I recently came across this articlethat first appeared in the New York Times six years ago! While the author reflects on how Shamu (yes, that Shamu!) gave her insights into a happy marriage, I think her insights also apply to happy wedding planning. . .
By AMY SUTHERLAND
NYT / June 25, 2006
AS I wash dishes at the kitchen sink, my husband paces behind me, irritated. "Have you seen my keys?" he snarls, then huffs out a loud sigh and stomps from the room with our dog, Dixie, at his heels, anxious over her favorite human's upset.
In the past I would have been right behind Dixie. I would have turned off the faucet and joined the hunt while trying to soothe my husband with bromides like, "Don't worry, they'll turn up." But that only made him angrier, and a simple case of missing keys soon would become a full-blown angst-ridden drama starring the two of us and our poor nervous dog.
Now, I focus on the wet dish in my hands. I don't turn around. I don't say a word. I'm using a technique I learned from a dolphin trainer.
I love my husband. He's well read, adventurous and does a hysterical rendition of a northern Vermont accent that still cracks me up after 12 years of marriage.
But he also tends to be forgetful, and is often tardy and mercurial. He hovers around me in the kitchen asking if I read this or that piece in The New Yorker when I'm trying to concentrate on the simmering pans. He leaves wadded tissues in his wake. He suffers from serious bouts of spousal deafness but never fails to hear me when I mutter to myself on the other side of the house. "What did you say?" he'll shout.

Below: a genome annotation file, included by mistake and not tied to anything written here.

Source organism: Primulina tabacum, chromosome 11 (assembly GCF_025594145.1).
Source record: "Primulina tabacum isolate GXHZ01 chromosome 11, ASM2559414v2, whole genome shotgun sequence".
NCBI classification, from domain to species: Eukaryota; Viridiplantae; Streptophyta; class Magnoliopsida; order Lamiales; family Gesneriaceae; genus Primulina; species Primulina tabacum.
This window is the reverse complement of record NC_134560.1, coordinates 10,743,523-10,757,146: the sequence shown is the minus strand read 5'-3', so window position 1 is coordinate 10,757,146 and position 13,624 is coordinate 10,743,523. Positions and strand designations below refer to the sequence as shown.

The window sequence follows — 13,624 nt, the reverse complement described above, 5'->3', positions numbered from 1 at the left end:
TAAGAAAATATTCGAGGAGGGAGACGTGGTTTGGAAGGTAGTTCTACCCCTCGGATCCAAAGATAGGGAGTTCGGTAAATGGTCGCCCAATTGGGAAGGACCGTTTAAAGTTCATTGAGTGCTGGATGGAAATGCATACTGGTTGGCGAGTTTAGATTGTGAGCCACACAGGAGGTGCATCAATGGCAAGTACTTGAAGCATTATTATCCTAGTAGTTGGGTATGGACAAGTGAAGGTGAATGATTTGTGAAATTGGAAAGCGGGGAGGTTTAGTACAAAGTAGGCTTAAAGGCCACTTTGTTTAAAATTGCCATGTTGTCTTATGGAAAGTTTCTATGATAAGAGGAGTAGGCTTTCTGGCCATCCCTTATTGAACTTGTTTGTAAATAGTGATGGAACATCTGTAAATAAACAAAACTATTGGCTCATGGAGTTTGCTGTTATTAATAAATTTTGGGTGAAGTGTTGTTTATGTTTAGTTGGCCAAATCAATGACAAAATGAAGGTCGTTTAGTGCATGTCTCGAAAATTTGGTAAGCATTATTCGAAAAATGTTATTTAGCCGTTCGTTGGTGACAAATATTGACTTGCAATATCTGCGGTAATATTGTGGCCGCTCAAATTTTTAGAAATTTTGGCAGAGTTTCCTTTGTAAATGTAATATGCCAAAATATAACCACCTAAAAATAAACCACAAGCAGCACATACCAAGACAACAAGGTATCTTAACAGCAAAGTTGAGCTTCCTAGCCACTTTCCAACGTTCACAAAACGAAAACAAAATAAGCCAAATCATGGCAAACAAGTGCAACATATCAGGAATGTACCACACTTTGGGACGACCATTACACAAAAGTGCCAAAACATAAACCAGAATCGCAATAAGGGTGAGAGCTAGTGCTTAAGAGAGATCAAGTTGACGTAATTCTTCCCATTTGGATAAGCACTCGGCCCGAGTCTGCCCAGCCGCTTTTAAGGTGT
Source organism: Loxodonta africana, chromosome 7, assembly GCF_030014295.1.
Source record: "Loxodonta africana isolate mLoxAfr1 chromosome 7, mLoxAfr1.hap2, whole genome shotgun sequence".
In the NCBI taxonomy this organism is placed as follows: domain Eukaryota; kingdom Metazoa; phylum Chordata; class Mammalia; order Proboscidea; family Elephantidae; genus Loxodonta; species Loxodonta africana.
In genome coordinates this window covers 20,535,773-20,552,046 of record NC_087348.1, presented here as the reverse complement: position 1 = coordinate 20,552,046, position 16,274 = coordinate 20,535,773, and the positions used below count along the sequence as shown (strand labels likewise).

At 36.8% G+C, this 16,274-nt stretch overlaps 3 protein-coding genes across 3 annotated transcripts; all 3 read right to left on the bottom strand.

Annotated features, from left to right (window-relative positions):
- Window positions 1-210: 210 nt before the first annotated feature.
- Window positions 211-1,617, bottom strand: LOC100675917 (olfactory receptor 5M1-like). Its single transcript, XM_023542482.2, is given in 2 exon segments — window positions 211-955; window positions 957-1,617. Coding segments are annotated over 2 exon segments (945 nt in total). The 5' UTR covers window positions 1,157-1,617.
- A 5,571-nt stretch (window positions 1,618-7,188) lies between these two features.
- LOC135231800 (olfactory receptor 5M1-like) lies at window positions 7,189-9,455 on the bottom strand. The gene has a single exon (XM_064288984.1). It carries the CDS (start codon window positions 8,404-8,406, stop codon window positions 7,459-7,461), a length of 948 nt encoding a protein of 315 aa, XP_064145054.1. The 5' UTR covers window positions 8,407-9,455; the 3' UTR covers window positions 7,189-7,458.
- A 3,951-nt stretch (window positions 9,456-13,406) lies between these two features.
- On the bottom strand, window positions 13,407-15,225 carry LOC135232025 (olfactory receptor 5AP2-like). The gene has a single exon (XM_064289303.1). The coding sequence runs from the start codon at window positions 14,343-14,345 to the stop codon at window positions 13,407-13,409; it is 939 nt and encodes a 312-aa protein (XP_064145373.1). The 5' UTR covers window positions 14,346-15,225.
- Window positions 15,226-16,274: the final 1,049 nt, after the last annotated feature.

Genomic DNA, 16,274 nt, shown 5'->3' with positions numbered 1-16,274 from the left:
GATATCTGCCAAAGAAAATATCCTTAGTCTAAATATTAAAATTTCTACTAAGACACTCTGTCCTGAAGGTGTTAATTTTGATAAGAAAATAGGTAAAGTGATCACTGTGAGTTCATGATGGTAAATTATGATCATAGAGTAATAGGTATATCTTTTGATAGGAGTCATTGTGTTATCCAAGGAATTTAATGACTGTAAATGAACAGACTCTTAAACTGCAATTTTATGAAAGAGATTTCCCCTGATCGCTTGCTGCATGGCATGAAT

These minor annoyances are not the stuff of separation and divorce, but in sum they began to dull my love for Scott. I wanted — needed — to nudge him a little closer to perfect, to make him into a mate who might annoy me a little less, who wouldn't keep me waiting at restaurants, a mate who would be easier to love.
So, like many wives before me, I ignored a library of advice books and set about improving him. By nagging, of course, which only made his behavior worse: he'd drive faster instead of slower; shave less frequently, not more; and leave his reeking bike garb on the bedroom floor longer than ever.
We went to a counselor to smooth the edges off our marriage. She didn't understand what we were doing there and complimented us repeatedly on how well we communicated. I gave up. I guessed she was right — our union was better than most — and resigned myself to stretches of slow-boil resentment and occasional sarcasm.
Then something magical happened.